You can query information in any field that you can access. You can use the Oracle wildcards % and _. Capitalization matters. Data is matched against the search criteria exactly as you enter them.

  • Select the Count Query Hits function. The auto hint shows the number of matches.

 

Wildcards

Note about using wildcards goes here.  You can use the Oracle wildcards % and _ in the search criteria:

The character % represents any number of unspecified characters.

The character _ represents one occurrence of an unspecified character.

The following examples illustrate the use of wildcards:

To get these results: Enter this:
All entries that contain ma %ma%
All entries that begin with ma ma%
All entries that end with ma %ma
All entries that have m as second character _m%

With experience, it becomes easier to narrow your queries to get the results you want.

 

Extended Queries

With extended queries, you can use SQL*Plus operators to enter more specific query criteria.

To perform an extended query:

Access the form you want to query.

If the form opens in query mode (Enter Query is in the status line), go directly to step 3.

If the form does not open in query mode (Enter Query is not in the status line), select the Enter Query function.

Move to the field where you want to use extended query.

Enter a colon followed by an identifying character such as A. If you are using extended query in more than one field, enter a different character in each field (for example, :B, :C, and :D).

(Optional) Enter additional search criteria.

Select the Execute Query function. The Query/Where window opens.

Enter the search criteria beginning with a colon, followed by the identifying character, the appropriate SQL*Plus query operators, and values to match.

Example: A>’15-SEP-02′

 

 

Click the OK button. The form reappears with the results of the query.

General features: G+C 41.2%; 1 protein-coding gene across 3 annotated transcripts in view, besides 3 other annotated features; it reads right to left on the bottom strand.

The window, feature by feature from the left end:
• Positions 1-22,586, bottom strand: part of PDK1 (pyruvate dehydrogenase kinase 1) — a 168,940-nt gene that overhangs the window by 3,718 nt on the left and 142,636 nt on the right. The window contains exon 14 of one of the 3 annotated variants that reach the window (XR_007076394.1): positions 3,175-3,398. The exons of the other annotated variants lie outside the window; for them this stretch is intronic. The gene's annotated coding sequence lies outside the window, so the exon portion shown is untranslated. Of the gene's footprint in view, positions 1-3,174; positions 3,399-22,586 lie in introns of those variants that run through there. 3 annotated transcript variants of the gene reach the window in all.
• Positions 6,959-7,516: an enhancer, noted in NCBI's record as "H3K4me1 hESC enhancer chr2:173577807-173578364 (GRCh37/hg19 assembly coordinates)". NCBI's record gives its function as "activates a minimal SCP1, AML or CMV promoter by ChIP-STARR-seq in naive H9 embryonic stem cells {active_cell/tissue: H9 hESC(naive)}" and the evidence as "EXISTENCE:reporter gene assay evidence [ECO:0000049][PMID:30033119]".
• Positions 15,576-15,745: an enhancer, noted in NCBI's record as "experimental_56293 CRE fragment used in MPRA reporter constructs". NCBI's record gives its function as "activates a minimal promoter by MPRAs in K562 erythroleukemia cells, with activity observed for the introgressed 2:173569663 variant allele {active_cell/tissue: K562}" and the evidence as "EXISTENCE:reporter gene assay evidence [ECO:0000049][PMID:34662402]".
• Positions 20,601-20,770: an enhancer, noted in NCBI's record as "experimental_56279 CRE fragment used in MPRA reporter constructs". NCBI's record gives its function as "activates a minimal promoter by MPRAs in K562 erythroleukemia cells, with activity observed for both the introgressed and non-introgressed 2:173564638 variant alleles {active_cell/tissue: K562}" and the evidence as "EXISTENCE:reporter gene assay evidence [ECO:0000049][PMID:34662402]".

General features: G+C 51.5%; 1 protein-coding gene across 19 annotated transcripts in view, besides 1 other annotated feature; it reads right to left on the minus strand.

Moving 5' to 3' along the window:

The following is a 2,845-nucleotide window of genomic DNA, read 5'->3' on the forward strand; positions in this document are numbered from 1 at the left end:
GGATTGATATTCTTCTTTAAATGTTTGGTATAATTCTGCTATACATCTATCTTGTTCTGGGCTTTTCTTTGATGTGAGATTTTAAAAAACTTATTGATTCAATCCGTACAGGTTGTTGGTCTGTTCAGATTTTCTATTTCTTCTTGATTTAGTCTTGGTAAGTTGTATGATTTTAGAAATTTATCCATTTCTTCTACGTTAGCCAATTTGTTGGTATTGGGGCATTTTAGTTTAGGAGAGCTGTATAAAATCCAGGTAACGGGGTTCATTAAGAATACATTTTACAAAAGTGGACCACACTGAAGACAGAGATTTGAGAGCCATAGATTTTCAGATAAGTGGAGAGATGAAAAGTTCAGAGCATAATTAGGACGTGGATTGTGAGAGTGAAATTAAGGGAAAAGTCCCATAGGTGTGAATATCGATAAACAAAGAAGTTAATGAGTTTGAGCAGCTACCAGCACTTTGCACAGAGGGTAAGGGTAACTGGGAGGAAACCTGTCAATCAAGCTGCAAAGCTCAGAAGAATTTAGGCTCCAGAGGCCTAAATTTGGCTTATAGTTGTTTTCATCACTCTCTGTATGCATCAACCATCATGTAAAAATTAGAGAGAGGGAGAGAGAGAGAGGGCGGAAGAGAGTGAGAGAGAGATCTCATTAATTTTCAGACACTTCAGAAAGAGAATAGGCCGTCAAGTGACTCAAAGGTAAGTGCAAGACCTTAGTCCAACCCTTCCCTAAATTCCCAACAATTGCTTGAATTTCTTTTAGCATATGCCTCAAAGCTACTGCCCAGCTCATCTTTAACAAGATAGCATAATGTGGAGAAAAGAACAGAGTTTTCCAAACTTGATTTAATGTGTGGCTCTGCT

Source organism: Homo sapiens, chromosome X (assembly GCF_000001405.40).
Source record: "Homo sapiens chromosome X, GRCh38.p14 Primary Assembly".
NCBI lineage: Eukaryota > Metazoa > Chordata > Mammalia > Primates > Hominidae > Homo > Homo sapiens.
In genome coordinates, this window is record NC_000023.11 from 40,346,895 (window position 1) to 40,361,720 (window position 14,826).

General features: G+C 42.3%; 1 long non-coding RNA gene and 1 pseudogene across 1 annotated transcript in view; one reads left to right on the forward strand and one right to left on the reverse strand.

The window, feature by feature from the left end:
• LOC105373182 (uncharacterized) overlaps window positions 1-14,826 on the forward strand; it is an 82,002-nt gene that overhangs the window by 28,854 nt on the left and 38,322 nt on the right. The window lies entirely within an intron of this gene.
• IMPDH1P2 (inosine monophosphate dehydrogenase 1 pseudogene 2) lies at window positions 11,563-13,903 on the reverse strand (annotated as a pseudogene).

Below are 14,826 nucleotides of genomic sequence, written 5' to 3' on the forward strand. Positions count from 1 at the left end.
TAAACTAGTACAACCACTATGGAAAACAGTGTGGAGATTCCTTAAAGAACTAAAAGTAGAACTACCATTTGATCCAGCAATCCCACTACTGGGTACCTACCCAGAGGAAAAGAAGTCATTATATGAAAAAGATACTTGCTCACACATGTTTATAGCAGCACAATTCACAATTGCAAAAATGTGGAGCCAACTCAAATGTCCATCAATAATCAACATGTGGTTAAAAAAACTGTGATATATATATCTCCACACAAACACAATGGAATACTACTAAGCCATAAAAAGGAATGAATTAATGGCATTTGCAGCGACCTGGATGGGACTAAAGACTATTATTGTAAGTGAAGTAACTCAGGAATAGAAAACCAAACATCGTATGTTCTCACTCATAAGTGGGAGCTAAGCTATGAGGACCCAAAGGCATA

Date Queries

Date queries require special care.

Centuries in the Year

You must specify all four digits for a year when you query on a date field. For example, enter 26-JUN-2002, not 26-JUN-02. If you omit the century, zeros are entered for the century. In this example, if you enter 26-JUN-02, Banner expands the date to 26-JUNE-0002, not 26-JUN-2002.

Dates and Time Stamps

Banner stores most dates with a time stamp. You don’t see the time stamp, but it’s part of the date record and can affect the results of a query. When you include a date in your query criteria, Banner often adds the time 00:00:00 to the query criteria. You probably won’t get any matches with this timestamp, resulting in the message Query caused no records to be retrieved. Re-enter.

To get the results you want, use one of these methods to enter the search criteria:

  • Use a relational operator with an earlier or later date. For example, to find records dated 26-JUN-2002, enter >25-JUN-2002 and < 27-JUN-2002. The query results will include all records dated after June 25 and before June 27.
  • Use an extended query. In the Query/Where window, use a two-digit year (for example, 02 rather than 2002). For more information on extended query, see “Extended Queries” on page xxx.
  • Use the TRUNC function. The query :A>’15-SEP-02′ will return all rows that have an activity date (or some other date) of 15 September 2002. However, to find a row(s) that occurs on one date, you need to use the TRUNC function as follows:

TRUNC(:A) = ’05-MAY-2004′